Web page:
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Document Type

Thesis - University Access Only

Award Date


Degree Name

Master of Science (MS)

Department / School

Wildlife and Fisheries Science

First Advisor

Daniel E. Hubbard


floral species, wetlands, prairie, south dakota, ecology, plants


Restored semipermanently flooded Prairie Pothole Region wetlands frequently recover plant species richness resembling undisturbed conditions. However, plant species richness in temporarily flooded wetlands often recovers poorly due to colonization by aggressive undesirable species. This study was conducted during 1995 and 1996 in eastern South Dakota to assess the effectiveness of several treatments designed to improve the species richness and coverage of desirable temporarily flooded wetland vegetation. To assess the effectiveness of these treatments on reed canarygrass (Phalaris arundinacea L.), 2 of the temporary wetlands selected had plant communities dominated by this undesirable colonizing species. Experimental treatments were a combination of (1) application of glyphosate herbicide (spray); (2) cutting and removal of vegetation (mow); (3) disturbance of soil using a field disc (disc); (4) application of seed purchased from a seed vendor (purchased seed); and (5) application of seed collected locally (collected seed). The study consisted of 2 experiments, both randomized complete block designs. "Experiment 1" had 4 blocks with the following 3 treatments: (1) spray-mow-disc-collected seed; (2) spray-mow-disc-purchased seed; (3) mow-disc-purchased seed; and 1 control. "Experiment 2" had 2 blocks with treatments identical to the first experiment, except that discing was not conducted due to soil saturation. The species composition and abundance of plants found within each wetland' s seed bank were determined by conducting a greenhouse seedling emergence experiment. To assess the effectiveness of each treatment, species were grouped as either "desirable" or "undesirable". Analysis of variance was used to determine treatment and treatment by year interaction effects on the coverage and species richness of desirable, undesirable, and those species which were seeded. The Spray/Purchased seed treatment resulted in the highest coverage and species richness of desirable and seeded species for Experiment 1. However, herbicide application did not significantly improve the establishment of desirable species, since the Purchased seed treatment of Experiment 1 was statistically as effective. The discing procedure significantly reduced the coverage of undesirable species, but also promoted an increase in the species richness of these species. No treatment was effective at reducing the coverage or frequency of reed canarygrass. For Experiment 2, the Spray/Purchased seed treatment was most effective at increasing the species richness of desirable species and the coverage and species richness of seeded species. The Purchased seed treatment for Experiment 2 resulted in the highest coverage of desirable species and the lowest coverage of undesirable species. Herbicide application impeded the regeneration of light-competing vegetation and helped to improve establishment of seeded species.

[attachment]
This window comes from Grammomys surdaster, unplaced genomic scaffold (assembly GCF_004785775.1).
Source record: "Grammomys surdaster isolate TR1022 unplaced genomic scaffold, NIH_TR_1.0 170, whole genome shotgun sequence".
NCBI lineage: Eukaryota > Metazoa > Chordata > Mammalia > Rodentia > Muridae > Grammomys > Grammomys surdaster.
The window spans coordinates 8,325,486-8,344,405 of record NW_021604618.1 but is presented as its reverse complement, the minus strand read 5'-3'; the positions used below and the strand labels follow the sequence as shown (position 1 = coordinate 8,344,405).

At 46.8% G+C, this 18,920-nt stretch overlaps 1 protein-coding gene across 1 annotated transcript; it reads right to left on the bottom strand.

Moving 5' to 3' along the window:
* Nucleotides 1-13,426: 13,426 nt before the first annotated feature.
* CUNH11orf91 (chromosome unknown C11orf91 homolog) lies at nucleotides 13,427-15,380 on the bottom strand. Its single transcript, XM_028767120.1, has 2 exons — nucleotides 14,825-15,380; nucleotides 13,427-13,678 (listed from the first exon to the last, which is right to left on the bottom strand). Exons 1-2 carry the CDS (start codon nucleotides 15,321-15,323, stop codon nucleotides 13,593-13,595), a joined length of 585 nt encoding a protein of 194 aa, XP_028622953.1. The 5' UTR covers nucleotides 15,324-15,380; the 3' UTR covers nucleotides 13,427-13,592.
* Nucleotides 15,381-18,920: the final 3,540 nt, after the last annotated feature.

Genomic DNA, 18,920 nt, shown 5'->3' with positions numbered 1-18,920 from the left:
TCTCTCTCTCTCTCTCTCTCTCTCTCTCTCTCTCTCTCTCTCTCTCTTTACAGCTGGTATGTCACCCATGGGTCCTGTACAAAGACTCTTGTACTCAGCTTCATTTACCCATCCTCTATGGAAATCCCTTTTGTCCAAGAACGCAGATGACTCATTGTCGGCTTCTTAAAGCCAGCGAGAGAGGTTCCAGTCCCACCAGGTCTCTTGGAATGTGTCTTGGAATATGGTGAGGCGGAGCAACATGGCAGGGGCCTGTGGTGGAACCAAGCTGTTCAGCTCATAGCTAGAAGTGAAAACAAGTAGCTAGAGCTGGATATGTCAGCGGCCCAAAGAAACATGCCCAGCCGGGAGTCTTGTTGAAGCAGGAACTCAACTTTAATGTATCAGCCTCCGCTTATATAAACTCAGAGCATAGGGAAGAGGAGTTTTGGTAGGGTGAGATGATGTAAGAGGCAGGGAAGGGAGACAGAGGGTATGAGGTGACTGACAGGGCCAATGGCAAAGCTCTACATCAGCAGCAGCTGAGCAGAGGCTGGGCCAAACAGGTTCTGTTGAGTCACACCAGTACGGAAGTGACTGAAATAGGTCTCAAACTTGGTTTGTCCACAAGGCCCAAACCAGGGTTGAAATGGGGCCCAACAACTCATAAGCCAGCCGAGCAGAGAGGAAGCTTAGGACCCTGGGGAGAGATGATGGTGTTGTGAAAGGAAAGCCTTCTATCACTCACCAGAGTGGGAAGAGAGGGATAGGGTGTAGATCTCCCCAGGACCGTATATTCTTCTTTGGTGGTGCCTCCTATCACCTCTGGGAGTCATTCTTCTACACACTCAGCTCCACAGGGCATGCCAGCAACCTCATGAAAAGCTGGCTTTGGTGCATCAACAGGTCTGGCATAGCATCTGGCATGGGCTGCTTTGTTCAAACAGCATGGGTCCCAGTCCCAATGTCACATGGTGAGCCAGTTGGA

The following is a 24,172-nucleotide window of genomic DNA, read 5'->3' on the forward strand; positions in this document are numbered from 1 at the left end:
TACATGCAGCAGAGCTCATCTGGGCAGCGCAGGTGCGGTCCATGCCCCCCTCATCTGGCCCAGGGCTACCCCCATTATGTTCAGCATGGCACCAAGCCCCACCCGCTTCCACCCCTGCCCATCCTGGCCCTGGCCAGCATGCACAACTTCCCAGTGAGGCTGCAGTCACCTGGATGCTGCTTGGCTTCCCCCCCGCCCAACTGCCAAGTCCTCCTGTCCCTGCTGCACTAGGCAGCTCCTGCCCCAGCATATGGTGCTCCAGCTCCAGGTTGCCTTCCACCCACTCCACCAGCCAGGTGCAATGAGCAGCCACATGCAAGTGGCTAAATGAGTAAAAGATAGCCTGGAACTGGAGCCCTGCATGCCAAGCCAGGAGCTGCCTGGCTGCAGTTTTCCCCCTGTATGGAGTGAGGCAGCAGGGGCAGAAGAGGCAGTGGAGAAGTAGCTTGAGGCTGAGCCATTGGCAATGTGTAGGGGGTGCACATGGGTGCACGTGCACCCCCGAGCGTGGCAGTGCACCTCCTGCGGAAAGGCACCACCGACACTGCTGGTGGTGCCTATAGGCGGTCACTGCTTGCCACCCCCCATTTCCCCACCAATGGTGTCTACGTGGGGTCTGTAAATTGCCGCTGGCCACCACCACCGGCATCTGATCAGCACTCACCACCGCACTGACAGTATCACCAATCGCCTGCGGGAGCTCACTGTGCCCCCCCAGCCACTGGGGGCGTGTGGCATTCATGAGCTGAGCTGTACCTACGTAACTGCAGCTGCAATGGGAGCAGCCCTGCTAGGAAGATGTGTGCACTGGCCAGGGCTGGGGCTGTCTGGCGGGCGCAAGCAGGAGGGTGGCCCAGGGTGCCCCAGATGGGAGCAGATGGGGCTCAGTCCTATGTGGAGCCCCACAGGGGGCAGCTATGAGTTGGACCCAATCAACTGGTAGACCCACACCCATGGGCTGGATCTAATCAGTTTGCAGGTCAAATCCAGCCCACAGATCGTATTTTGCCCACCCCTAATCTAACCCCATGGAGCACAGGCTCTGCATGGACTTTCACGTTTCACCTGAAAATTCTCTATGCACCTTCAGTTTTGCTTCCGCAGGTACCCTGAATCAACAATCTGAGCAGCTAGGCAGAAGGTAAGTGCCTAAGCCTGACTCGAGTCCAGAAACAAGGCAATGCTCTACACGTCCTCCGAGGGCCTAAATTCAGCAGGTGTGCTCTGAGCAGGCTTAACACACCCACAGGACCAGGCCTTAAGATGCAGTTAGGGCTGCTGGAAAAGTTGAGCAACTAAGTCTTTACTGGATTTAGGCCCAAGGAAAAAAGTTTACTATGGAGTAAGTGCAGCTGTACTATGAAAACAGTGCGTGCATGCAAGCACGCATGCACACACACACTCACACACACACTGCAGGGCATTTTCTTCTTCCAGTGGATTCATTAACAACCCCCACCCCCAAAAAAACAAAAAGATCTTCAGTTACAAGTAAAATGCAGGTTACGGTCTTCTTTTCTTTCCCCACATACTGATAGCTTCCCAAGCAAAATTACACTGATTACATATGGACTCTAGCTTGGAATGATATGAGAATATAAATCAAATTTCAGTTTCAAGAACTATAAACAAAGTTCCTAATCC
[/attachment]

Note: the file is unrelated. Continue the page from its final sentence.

Library of Congress Subject Headings

Wetland plants -- Prairie Pothole Region
Wetland plants -- South Dakota
Wetland ecology -- Prairie Pothole Region
Wetland ecology -- South Dakota


Includes bibliographical references (page 84-90)



Number of Pages



South Dakota State University


Copyright © 1997 Douglas C. Franke